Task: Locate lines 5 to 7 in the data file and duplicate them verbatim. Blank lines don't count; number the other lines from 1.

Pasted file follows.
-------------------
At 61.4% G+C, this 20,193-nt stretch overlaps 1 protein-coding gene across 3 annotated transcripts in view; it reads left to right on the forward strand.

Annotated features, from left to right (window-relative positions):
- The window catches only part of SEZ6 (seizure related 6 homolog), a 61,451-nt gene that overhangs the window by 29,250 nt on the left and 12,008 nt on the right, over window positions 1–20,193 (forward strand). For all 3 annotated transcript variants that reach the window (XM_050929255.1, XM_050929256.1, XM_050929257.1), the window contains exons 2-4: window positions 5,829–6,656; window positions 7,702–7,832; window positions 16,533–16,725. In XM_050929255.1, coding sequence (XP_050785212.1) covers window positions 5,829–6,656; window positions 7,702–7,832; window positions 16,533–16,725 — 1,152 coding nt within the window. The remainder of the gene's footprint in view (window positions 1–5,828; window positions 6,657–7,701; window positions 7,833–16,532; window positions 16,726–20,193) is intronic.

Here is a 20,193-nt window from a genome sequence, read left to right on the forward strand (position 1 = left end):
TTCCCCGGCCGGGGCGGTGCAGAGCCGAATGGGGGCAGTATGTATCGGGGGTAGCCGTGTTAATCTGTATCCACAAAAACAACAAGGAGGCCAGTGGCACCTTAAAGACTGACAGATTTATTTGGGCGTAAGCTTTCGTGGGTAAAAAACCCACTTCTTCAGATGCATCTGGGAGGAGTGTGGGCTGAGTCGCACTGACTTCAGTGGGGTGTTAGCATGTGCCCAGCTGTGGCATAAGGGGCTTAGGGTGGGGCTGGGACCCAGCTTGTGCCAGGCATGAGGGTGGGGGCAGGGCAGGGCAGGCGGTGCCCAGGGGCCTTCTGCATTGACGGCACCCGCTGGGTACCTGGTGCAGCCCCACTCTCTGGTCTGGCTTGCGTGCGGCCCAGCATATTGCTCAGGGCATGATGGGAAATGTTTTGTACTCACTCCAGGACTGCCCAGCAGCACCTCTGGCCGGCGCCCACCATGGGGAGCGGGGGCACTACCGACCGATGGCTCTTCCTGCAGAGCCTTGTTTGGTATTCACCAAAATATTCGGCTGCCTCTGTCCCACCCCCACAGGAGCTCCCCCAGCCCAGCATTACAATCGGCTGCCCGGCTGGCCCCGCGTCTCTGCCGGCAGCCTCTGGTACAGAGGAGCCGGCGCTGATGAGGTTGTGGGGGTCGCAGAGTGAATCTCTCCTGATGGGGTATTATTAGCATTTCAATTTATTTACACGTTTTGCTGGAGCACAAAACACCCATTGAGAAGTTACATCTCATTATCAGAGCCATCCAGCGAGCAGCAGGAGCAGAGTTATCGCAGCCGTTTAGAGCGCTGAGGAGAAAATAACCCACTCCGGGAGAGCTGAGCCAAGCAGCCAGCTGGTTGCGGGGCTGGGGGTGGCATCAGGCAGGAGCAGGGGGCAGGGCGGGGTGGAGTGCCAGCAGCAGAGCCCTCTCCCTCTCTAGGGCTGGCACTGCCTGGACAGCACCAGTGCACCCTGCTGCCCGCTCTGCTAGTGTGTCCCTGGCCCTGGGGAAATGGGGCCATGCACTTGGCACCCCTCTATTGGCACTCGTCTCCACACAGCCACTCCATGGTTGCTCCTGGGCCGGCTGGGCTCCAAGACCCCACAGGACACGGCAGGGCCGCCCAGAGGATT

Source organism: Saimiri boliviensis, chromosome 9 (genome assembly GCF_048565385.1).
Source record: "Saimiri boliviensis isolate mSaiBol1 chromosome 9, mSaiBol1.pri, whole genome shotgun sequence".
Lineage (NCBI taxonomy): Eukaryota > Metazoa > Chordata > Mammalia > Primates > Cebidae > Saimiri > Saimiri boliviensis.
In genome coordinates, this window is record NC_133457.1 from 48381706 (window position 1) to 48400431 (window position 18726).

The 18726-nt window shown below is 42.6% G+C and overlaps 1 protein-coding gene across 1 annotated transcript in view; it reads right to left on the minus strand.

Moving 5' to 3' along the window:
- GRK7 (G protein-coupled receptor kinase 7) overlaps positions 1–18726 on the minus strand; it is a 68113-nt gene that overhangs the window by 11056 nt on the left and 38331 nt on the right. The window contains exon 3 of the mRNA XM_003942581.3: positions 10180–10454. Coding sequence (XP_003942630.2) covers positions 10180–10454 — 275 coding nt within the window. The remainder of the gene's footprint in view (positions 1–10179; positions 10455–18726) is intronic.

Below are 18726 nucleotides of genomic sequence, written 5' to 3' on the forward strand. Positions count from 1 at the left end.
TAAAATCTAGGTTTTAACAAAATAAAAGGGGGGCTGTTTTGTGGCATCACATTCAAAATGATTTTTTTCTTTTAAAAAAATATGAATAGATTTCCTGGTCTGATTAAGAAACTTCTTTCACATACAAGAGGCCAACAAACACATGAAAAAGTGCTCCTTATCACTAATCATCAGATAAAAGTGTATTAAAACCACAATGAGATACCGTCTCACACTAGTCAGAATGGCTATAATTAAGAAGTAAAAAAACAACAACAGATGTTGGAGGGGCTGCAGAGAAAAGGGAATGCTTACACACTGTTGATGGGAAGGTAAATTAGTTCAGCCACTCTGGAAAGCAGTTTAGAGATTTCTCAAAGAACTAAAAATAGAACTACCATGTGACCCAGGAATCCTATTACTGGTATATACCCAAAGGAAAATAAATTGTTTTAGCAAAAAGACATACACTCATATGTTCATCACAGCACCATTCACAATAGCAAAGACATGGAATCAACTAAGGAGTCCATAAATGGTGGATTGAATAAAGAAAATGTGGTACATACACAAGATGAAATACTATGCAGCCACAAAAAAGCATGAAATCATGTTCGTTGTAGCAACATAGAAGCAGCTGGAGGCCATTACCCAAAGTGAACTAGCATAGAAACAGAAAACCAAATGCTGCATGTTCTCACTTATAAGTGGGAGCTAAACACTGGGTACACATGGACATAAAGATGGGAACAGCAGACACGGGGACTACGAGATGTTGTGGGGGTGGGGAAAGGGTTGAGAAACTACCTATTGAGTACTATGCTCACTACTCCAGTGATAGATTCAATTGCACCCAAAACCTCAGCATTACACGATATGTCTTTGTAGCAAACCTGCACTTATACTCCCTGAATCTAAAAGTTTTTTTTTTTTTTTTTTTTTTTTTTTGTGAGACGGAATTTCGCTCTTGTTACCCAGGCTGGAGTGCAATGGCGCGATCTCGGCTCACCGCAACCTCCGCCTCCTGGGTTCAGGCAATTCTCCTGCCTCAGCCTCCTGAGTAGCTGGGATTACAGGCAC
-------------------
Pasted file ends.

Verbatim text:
TTCCCCGGCCGGGGCGGTGCAGAGCCGAATGGGGGCAGTATGTATCGGGGGTAGCCGTGTTAATCTGTATCCACAAAAACAACAAGGAGGCCAGTGGCACCTTAAAGACTGACAGATTTATTTGGGCGTAAGCTTTCGTGGGTAAAAAACCCACTTCTTCAGATGCATCTGGGAGGAGTGTGGGCTGAGTCGCACTGACTTCAGTGGGGTGTTAGCATGTGCCCAGCTGTGGCATAAGGGGCTTAGGGTGGGGCTGGGACCCAGCTTGTGCCAGGCATGAGGGTGGGGGCAGGGCAGGGCAGGCGGTGCCCAGGGGCCTTCTGCATTGACGGCACCCGCTGGGTACCTGGTGCAGCCCCACTCTCTGGTCTGGCTTGCGTGCGGCCCAGCATATTGCTCAGGGCATGATGGGAAATGTTTTGTACTCACTCCAGGACTGCCCAGCAGCACCTCTGGCCGGCGCCCACCATGGGGAGCGGGGGCACTACCGACCGATGGCTCTTCCTGCAGAGCCTTGTTTGGTATTCACCAAAATATTCGGCTGCCTCTGTCCCACCCCCACAGGAGCTCCCCCAGCCCAGCATTACAATCGGCTGCCCGGCTGGCCCCGCGTCTCTGCCGGCAGCCTCTGGTACAGAGGAGCCGGCGCTGATGAGGTTGTGGGGGTCGCAGAGTGAATCTCTCCTGATGGGGTATTATTAGCATTTCAATTTATTTACACGTTTTGCTGGAGCACAAAACACCCATTGAGAAGTTACATCTCATTATCAGAGCCATCCAGCGAGCAGCAGGAGCAGAGTTATCGCAGCCGTTTAGAGCGCTGAGGAGAAAATAACCCACTCCGGGAGAGCTGAGCCAAGCAGCCAGCTGGTTGCGGGGCTGGGGGTGGCATCAGGCAGGAGCAGGGGGCAGGGCGGGGTGGAGTGCCAGCAGCAGAGCCCTCTCCCTCTCTAGGGCTGGCACTGCCTGGACAGCACCAGTGCACCCTGCTGCCCGCTCTGCTAGTGTGTCCCTGGCCCTGGGGAAATGGGGCCATGCACTTGGCACCCCTCTATTGGCACTCGTCTCCACACAGCCACTCCATGGTTGCTCCTGGGCCGGCTGGGCTCCAAGACCCCACAGGACACGGCAGGGCCGCCCAGAGGATT

Source organism: Saimiri boliviensis, chromosome 9 (genome assembly GCF_048565385.1).
Source record: "Saimiri boliviensis isolate mSaiBol1 chromosome 9, mSaiBol1.pri, whole genome shotgun sequence".